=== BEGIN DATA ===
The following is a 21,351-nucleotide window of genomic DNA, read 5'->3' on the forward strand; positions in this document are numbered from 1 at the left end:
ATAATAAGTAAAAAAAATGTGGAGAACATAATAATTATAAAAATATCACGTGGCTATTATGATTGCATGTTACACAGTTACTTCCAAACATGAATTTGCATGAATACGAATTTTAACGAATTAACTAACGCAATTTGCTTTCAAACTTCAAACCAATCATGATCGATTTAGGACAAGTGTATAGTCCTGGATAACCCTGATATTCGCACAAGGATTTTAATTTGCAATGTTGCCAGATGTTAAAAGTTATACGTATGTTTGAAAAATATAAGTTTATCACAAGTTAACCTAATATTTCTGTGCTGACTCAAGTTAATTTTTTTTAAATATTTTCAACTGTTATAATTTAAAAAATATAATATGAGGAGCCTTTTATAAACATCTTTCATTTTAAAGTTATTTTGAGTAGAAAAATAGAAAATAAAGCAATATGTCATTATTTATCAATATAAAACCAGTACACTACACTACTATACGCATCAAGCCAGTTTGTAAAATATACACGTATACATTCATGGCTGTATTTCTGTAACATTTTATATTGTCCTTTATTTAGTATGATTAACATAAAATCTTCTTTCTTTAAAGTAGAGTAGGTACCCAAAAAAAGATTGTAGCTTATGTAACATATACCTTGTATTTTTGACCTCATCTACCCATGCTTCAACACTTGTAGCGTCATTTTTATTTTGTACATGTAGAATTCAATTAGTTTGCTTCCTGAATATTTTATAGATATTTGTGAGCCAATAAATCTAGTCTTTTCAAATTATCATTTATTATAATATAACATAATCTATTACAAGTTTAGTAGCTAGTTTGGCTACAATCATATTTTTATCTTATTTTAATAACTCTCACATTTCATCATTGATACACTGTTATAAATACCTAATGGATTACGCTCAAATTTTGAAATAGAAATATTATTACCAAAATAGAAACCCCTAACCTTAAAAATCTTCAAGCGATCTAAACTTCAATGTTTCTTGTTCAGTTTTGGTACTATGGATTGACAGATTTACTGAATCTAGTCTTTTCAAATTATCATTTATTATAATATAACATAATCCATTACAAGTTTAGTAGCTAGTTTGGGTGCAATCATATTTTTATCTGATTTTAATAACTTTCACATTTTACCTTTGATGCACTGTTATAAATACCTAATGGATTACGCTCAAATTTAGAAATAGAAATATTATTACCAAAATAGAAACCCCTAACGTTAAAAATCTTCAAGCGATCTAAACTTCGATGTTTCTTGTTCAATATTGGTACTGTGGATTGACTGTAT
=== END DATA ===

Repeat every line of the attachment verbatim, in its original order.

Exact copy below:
The following is a 21,351-nucleotide window of genomic DNA, read 5'->3' on the forward strand; positions in this document are numbered from 1 at the left end:
ATAATAAGTAAAAAAAATGTGGAGAACATAATAATTATAAAAATATCACGTGGCTATTATGATTGCATGTTACACAGTTACTTCCAAACATGAATTTGCATGAATACGAATTTTAACGAATTAACTAACGCAATTTGCTTTCAAACTTCAAACCAATCATGATCGATTTAGGACAAGTGTATAGTCCTGGATAACCCTGATATTCGCACAAGGATTTTAATTTGCAATGTTGCCAGATGTTAAAAGTTATACGTATGTTTGAAAAATATAAGTTTATCACAAGTTAACCTAATATTTCTGTGCTGACTCAAGTTAATTTTTTTTAAATATTTTCAACTGTTATAATTTAAAAAATATAATATGAGGAGCCTTTTATAAACATCTTTCATTTTAAAGTTATTTTGAGTAGAAAAATAGAAAATAAAGCAATATGTCATTATTTATCAATATAAAACCAGTACACTACACTACTATACGCATCAAGCCAGTTTGTAAAATATACACGTATACATTCATGGCTGTATTTCTGTAACATTTTATATTGTCCTTTATTTAGTATGATTAACATAAAATCTTCTTTCTTTAAAGTAGAGTAGGTACCCAAAAAAAGATTGTAGCTTATGTAACATATACCTTGTATTTTTGACCTCATCTACCCATGCTTCAACACTTGTAGCGTCATTTTTATTTTGTACATGTAGAATTCAATTAGTTTGCTTCCTGAATATTTTATAGATATTTGTGAGCCAATAAATCTAGTCTTTTCAAATTATCATTTATTATAATATAACATAATCTATTACAAGTTTAGTAGCTAGTTTGGCTACAATCATATTTTTATCTTATTTTAATAACTCTCACATTTCATCATTGATACACTGTTATAAATACCTAATGGATTACGCTCAAATTTTGAAATAGAAATATTATTACCAAAATAGAAACCCCTAACCTTAAAAATCTTCAAGCGATCTAAACTTCAATGTTTCTTGTTCAGTTTTGGTACTATGGATTGACAGATTTACTGAATCTAGTCTTTTCAAATTATCATTTATTATAATATAACATAATCCATTACAAGTTTAGTAGCTAGTTTGGGTGCAATCATATTTTTATCTGATTTTAATAACTTTCACATTTTACCTTTGATGCACTGTTATAAATACCTAATGGATTACGCTCAAATTTAGAAATAGAAATATTATTACCAAAATAGAAACCCCTAACGTTAAAAATCTTCAAGCGATCTAAACTTCGATGTTTCTTGTTCAATATTGGTACTGTGGATTGACTGTAT